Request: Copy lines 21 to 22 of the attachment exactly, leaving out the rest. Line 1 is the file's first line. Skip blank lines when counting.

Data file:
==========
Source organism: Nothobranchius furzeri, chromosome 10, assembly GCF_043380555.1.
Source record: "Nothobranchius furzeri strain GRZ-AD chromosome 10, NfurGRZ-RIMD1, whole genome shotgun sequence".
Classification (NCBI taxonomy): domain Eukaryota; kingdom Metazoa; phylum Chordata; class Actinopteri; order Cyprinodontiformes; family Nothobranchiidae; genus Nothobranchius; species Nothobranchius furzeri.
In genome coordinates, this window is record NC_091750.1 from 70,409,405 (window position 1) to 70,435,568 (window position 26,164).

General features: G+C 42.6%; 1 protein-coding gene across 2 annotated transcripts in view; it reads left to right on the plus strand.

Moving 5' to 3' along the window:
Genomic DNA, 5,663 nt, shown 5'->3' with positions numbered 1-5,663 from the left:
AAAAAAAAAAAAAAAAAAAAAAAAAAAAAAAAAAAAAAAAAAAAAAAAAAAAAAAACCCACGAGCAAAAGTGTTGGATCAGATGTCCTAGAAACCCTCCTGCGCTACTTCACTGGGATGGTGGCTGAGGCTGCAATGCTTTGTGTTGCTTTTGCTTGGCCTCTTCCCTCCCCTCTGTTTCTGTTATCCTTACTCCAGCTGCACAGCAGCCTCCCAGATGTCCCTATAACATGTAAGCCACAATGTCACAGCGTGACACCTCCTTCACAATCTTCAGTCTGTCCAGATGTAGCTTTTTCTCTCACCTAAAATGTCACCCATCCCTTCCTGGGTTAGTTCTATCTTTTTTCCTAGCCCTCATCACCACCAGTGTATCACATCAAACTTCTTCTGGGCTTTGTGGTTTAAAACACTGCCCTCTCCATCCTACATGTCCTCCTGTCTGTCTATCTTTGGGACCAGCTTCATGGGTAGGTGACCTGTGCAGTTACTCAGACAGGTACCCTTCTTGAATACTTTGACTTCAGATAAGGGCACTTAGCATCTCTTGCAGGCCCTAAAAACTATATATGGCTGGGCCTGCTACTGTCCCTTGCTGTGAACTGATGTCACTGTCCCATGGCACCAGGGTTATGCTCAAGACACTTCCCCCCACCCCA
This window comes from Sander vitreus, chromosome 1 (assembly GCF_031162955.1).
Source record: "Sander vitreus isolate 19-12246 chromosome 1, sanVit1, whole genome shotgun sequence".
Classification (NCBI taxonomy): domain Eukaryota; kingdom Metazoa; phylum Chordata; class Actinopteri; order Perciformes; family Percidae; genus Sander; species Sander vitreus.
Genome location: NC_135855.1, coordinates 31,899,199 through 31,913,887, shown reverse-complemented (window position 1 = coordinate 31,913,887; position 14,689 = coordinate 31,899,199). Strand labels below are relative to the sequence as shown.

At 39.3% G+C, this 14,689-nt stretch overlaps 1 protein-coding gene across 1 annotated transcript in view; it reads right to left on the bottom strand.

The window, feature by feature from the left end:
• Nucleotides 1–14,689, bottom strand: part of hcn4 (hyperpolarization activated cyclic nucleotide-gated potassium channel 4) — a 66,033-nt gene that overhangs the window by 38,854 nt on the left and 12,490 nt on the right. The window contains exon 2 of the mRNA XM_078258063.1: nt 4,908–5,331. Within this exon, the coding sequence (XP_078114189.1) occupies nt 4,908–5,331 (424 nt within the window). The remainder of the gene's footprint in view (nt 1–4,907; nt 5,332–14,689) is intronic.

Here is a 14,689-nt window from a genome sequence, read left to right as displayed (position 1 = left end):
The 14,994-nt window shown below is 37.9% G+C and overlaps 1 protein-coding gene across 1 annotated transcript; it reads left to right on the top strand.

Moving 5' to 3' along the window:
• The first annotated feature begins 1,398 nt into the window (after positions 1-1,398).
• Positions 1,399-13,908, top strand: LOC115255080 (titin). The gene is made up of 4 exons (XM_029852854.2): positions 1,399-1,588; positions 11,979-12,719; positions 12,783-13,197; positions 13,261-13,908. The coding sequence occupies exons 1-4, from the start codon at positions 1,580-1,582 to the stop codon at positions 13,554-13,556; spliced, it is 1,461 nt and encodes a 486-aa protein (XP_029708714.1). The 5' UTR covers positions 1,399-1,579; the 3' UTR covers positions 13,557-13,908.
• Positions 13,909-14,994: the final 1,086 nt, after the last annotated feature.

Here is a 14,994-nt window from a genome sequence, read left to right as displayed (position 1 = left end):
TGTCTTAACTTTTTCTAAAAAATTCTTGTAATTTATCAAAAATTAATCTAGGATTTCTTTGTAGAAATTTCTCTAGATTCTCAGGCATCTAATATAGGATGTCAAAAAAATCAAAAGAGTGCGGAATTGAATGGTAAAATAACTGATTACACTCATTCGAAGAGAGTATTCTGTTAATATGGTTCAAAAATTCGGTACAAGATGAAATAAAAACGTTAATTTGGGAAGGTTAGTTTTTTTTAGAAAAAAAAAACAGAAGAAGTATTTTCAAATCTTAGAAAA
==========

• Positions 13,909-14,994: the final 1,086 nt, after the last annotated feature.

Here is a 14,994-nt window from a genome sequence, read left to right as displayed (position 1 = left end):